Addressing High Capital Costs and Delays for California’s Major Transportation Projects
Research Team: Ethan Elkind (lead), J. Jordan Diamond, Ted Lamm, and Arianna Wolff
UC Campus(es): UC Berkeley
Problem Statement: California transit agencies are investing billions of dollars in major transportation projects to reduce vehicle miles traveled (VMT). Yet these projects are often hundreds of millions of dollars over budget and years behind schedule, compared to similar projects in other advanced economies.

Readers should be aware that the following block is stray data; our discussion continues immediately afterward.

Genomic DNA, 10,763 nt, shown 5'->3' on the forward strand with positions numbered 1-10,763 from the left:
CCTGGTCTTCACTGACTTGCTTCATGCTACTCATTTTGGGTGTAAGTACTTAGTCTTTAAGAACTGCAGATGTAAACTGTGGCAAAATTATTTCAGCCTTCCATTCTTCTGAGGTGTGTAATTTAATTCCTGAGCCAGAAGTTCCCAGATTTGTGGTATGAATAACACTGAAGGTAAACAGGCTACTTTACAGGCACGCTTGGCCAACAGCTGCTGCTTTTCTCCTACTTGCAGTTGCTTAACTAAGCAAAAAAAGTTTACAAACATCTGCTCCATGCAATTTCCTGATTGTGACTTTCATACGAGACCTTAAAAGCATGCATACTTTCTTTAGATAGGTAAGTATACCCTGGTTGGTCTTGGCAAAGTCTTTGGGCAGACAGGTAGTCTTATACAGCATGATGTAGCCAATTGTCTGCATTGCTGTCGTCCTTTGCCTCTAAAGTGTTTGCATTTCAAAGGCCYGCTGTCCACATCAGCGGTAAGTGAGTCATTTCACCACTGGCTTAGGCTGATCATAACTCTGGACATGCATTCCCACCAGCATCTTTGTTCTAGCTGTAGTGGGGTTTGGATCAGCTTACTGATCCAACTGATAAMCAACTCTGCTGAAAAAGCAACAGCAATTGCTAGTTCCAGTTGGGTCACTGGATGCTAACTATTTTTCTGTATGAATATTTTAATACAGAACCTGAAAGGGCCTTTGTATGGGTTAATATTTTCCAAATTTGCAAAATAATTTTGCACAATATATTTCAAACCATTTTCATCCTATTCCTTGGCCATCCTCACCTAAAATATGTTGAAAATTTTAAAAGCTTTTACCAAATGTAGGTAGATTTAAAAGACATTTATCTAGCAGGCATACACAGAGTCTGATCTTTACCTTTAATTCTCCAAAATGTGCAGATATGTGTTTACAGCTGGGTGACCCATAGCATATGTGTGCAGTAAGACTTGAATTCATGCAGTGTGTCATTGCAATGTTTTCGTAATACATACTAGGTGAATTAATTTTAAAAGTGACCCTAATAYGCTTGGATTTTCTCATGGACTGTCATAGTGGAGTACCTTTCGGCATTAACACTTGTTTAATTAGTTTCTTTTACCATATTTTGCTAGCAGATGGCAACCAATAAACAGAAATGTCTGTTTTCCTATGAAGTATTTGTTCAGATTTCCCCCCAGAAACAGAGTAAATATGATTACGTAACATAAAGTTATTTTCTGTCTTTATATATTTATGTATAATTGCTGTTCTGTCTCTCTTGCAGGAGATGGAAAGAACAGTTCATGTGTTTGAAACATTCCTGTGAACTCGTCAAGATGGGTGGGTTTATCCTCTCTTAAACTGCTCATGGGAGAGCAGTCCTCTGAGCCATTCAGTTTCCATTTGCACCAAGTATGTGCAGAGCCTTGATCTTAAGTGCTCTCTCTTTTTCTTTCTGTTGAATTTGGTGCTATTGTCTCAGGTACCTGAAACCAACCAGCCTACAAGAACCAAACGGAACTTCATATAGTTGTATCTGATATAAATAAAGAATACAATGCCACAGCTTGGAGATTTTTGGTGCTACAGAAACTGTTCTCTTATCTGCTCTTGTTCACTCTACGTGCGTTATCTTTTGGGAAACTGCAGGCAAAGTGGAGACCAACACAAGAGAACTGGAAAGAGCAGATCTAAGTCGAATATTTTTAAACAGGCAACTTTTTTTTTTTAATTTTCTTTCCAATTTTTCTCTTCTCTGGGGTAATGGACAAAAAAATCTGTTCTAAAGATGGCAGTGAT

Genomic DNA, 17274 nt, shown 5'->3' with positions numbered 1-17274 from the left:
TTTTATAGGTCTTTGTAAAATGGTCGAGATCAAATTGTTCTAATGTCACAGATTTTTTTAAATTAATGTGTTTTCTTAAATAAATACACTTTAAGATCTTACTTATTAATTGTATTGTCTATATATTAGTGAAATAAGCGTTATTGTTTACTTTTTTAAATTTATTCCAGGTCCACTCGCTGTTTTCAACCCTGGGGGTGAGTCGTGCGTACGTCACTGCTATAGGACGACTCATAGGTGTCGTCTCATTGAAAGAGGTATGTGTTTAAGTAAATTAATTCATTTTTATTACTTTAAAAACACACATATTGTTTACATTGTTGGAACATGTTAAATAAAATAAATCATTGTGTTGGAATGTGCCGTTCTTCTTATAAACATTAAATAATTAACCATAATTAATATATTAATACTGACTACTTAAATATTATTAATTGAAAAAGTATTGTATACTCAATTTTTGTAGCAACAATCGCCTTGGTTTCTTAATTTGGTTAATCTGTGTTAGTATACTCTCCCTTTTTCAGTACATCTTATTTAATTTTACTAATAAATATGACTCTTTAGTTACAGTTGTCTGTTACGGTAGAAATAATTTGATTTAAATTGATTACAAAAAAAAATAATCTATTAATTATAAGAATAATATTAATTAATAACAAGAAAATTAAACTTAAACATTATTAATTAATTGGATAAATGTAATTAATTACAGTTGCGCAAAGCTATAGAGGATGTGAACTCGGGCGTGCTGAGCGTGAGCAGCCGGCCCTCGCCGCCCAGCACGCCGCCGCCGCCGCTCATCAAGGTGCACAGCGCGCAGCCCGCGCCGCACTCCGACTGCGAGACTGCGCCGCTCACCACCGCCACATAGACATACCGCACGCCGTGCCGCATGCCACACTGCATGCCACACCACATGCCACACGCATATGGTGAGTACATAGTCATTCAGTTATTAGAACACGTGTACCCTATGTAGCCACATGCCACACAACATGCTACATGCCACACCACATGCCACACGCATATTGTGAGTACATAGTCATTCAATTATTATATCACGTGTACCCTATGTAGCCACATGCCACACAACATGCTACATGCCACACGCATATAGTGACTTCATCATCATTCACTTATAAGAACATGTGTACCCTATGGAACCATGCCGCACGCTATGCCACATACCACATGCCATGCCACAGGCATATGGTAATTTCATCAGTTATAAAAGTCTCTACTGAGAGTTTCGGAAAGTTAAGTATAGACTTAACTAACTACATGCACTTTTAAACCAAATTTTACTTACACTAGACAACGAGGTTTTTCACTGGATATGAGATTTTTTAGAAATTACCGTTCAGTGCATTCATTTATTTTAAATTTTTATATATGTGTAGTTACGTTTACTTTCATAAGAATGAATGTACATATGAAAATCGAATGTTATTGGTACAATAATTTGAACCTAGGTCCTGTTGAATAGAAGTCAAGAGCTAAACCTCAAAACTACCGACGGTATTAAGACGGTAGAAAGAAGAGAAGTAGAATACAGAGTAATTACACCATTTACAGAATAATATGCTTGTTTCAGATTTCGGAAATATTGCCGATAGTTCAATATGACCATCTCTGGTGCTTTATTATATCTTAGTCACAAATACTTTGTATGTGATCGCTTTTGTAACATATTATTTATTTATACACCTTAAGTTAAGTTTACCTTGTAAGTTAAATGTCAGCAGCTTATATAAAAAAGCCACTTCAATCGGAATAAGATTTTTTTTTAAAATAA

Project Description: This research project addresses why California agencies are often unable to control costs and build these projects on schedule and why some projects are more successful. It will draw on existing research as to why some countries have better track records than California and the United States in delivering major projects on-budget and on-time. UC Berkeley’s Center for Law, Energy and the Environment (CLEE) will conduct five detailed, comprehensive case studies of representative and recent (past 5-10 years) VMT-reducing transportation projects throughout California to glean lessons learned. The studies will include heavy rail, light rail, and bus-rapid transit projects, with diverse costs and timelines, and from different parts of the state. Each will provide a detailed narrative history for the project to identify the key decisions, regulatory and planning processes, and other law and policy factors that affected the projects’ costs and completion time. Based on this analysis, CLEE will offer recommendations on how California transportation agencies can more reliably deliver major transportation capital projects.